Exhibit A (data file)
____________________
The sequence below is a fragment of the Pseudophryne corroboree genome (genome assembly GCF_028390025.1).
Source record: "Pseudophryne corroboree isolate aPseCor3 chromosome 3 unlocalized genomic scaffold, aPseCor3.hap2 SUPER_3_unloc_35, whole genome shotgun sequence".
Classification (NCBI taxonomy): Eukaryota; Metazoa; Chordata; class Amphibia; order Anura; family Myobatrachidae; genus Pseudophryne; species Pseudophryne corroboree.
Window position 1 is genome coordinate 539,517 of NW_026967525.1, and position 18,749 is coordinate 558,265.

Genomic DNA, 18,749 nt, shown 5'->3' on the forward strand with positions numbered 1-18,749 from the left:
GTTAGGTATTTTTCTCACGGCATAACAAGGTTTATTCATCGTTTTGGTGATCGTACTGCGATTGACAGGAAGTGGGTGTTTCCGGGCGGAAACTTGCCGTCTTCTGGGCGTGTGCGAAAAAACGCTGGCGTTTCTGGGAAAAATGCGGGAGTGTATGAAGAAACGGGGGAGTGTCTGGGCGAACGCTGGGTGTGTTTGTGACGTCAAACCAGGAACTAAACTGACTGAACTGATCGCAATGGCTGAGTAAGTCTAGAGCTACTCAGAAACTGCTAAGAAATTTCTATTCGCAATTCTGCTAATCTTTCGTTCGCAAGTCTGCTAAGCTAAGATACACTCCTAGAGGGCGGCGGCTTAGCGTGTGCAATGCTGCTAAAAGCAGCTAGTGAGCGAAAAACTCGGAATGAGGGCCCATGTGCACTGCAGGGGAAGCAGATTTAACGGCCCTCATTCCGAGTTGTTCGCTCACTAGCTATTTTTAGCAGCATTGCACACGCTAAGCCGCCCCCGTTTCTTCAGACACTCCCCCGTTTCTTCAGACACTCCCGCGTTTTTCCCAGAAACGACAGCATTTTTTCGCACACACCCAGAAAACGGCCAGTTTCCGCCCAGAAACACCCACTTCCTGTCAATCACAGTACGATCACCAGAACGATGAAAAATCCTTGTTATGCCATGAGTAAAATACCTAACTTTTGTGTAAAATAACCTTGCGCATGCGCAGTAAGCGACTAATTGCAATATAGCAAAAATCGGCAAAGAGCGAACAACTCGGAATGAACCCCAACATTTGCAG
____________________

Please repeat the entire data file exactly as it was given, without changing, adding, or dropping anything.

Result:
The sequence below is a fragment of the Pseudophryne corroboree genome (genome assembly GCF_028390025.1).
Source record: "Pseudophryne corroboree isolate aPseCor3 chromosome 3 unlocalized genomic scaffold, aPseCor3.hap2 SUPER_3_unloc_35, whole genome shotgun sequence".
Classification (NCBI taxonomy): Eukaryota; Metazoa; Chordata; class Amphibia; order Anura; family Myobatrachidae; genus Pseudophryne; species Pseudophryne corroboree.
Window position 1 is genome coordinate 539,517 of NW_026967525.1, and position 18,749 is coordinate 558,265.

Genomic DNA, 18,749 nt, shown 5'->3' on the forward strand with positions numbered 1-18,749 from the left:
GTTAGGTATTTTTCTCACGGCATAACAAGGTTTATTCATCGTTTTGGTGATCGTACTGCGATTGACAGGAAGTGGGTGTTTCCGGGCGGAAACTTGCCGTCTTCTGGGCGTGTGCGAAAAAACGCTGGCGTTTCTGGGAAAAATGCGGGAGTGTATGAAGAAACGGGGGAGTGTCTGGGCGAACGCTGGGTGTGTTTGTGACGTCAAACCAGGAACTAAACTGACTGAACTGATCGCAATGGCTGAGTAAGTCTAGAGCTACTCAGAAACTGCTAAGAAATTTCTATTCGCAATTCTGCTAATCTTTCGTTCGCAAGTCTGCTAAGCTAAGATACACTCCTAGAGGGCGGCGGCTTAGCGTGTGCAATGCTGCTAAAAGCAGCTAGTGAGCGAAAAACTCGGAATGAGGGCCCATGTGCACTGCAGGGGAAGCAGATTTAACGGCCCTCATTCCGAGTTGTTCGCTCACTAGCTATTTTTAGCAGCATTGCACACGCTAAGCCGCCCCCGTTTCTTCAGACACTCCCCCGTTTCTTCAGACACTCCCGCGTTTTTCCCAGAAACGACAGCATTTTTTCGCACACACCCAGAAAACGGCCAGTTTCCGCCCAGAAACACCCACTTCCTGTCAATCACAGTACGATCACCAGAACGATGAAAAATCCTTGTTATGCCATGAGTAAAATACCTAACTTTTGTGTAAAATAACCTTGCGCATGCGCAGTAAGCGACTAATTGCAATATAGCAAAAATCGGCAAAGAGCGAACAACTCGGAATGAACCCCAACATTTGCAG